Interval 2. Full body strength.  This interval consists of 3 exercise performed with either 30 or 40 seconds of work (40 for intermediates and 30 seconds for beginners) and 20 or 30 seconds of rest.  You should do each exercise 3 times for a total of 9 minutes, the last minute you should hold a plank.
Here are the exercises:

 **Repeat this circuit 3 times then hold the plank for the final minute.  After you complete the plank rest the times and progress to interval 3.

Interval 3.  Fire ground Movements.  This interval should be performed with the same time parameters as interval 2.  This interval will require you to perform exercises (or movements) that are synonymous with the fire ground.  Here are the exercises"

  • Climbing stairs
  • Floor crawl
  • Hose Drag (grab both couplings of the 50 ft of hose pull, for more of a challenge pull the LDH hose)

 **Repeat this circuit 3 times then hold the plank for the final minute.  After the last interval, grab some water and foam roll.

Tabata Workouts for Firefighters

Have you heard of Tabata?  This is an unusual style workout floating around a lot of gyms and firehouses lately.  I wanted to explain what it is and  how we, as fire rescue athletes, can incorporate it into an effective workout.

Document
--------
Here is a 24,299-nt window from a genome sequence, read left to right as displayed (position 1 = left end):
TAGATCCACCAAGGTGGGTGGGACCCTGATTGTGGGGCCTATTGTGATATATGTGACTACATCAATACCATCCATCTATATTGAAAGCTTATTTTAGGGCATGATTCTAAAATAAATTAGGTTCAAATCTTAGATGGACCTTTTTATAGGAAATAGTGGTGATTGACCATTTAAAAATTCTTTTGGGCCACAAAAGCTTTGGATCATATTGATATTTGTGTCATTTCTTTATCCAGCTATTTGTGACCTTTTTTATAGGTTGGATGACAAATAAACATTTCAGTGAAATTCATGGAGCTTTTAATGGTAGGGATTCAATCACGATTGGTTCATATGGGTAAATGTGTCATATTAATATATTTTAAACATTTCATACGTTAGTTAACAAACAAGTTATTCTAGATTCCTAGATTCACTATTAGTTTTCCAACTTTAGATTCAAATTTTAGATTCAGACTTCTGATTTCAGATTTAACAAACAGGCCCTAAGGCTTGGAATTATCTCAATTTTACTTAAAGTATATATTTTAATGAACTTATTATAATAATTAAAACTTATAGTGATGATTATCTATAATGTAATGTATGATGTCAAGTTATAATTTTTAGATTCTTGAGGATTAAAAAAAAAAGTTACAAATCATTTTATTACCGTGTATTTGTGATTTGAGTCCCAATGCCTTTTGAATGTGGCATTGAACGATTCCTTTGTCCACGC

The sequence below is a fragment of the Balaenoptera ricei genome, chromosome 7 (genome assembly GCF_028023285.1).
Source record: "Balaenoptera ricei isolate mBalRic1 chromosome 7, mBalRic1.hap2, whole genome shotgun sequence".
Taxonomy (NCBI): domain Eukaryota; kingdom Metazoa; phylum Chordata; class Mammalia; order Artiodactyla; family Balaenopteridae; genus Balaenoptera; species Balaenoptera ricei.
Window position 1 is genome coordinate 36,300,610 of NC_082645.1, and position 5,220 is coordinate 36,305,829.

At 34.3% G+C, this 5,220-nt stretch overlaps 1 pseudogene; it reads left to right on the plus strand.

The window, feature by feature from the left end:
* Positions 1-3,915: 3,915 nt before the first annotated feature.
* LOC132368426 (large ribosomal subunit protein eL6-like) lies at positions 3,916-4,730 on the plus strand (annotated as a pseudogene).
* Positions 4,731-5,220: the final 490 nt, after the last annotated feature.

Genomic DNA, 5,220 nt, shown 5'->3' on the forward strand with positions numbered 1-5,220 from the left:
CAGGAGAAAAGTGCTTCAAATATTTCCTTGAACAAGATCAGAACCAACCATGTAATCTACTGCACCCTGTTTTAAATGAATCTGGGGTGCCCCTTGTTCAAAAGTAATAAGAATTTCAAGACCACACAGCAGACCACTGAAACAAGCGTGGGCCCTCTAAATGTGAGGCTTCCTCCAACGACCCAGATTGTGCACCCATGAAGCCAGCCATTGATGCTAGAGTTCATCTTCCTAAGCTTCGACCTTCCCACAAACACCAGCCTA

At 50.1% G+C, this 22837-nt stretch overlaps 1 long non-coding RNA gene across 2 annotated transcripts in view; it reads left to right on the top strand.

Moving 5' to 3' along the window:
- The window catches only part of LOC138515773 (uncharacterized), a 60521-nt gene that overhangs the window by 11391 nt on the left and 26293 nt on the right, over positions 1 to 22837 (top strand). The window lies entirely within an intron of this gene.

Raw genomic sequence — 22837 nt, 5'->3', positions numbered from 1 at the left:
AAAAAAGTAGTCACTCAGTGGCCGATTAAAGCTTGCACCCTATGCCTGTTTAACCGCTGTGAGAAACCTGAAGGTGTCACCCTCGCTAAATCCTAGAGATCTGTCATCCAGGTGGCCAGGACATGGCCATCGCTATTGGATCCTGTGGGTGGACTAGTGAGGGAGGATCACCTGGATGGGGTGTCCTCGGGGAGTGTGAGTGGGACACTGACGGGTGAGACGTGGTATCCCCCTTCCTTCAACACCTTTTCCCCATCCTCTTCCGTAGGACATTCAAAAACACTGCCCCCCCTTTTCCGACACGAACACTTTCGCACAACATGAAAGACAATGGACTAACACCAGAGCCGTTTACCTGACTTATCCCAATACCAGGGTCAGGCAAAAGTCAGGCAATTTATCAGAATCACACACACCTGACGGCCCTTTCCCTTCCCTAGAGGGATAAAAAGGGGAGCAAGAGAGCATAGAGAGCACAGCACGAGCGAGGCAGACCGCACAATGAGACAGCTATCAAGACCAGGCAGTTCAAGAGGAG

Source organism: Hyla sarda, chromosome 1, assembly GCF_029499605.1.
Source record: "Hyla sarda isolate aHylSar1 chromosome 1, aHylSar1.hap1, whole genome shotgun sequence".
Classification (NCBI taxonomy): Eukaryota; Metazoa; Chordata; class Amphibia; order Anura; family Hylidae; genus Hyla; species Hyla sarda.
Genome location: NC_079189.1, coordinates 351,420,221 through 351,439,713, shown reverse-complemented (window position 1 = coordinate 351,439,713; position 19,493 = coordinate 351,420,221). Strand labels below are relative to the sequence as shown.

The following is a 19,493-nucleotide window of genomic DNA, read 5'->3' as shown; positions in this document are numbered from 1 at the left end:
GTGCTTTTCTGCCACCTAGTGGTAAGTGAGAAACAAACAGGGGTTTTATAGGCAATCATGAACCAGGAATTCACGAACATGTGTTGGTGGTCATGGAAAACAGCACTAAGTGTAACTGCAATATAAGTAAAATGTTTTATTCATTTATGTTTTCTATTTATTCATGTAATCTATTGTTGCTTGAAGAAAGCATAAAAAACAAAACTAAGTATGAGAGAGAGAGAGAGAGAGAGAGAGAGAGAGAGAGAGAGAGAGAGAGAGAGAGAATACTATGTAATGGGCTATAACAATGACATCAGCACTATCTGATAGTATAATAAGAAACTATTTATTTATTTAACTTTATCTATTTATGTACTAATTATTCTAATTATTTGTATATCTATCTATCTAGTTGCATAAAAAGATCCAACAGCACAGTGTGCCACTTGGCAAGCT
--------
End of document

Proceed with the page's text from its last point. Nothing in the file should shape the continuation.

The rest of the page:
“Tabata” is the name of a particular type of workout program that provides increased fat burning and oxygen efficiency in a short period of time.   Instead of hours upon hours of exercise, Tabata can be completed in just 4 minute cycles.

Tabata training was developed by a Japanese researcher named Dr. Izumi Tabata who was working with Olympic speed skaters.  In his study, he found that a control group using his training method of 20 seconds work, 10 seconds rest, for eight intervals, saw greater VO2 Max improvement than the other group that trained with 60 minute sessions.  The real question that you want to know is:  "How can this apply to fire rescue athletes instead of Olympic speed skaters? 

We know  that there are few activities more physically demanding than fighting a working fire or carrying a patient down and around stairs.  In many cases fire rescue athletes are asked to work at near maximal heart rate and strength under very extreme and stressful conditions.  This is  the reason why high intensity training  like Tabata should be included as part of our fitness program. 

If you have followed my posts in the past you know how I believe that intervals have a huge place in the fire rescue athletes workout.  You can read that post by clicking here.   
So what is the Tabata protocol?   A Tabata workout is an interval training cycle of 20 seconds at maximum effort, followed by 10 seconds of rest.  The cycle is repeated without pause 8 times for a total of four minutes.   Try to use this protocol at the end of a strength workout as a substitute to the 10-minute Interval Overhaul. 

Gotta Love Burpees!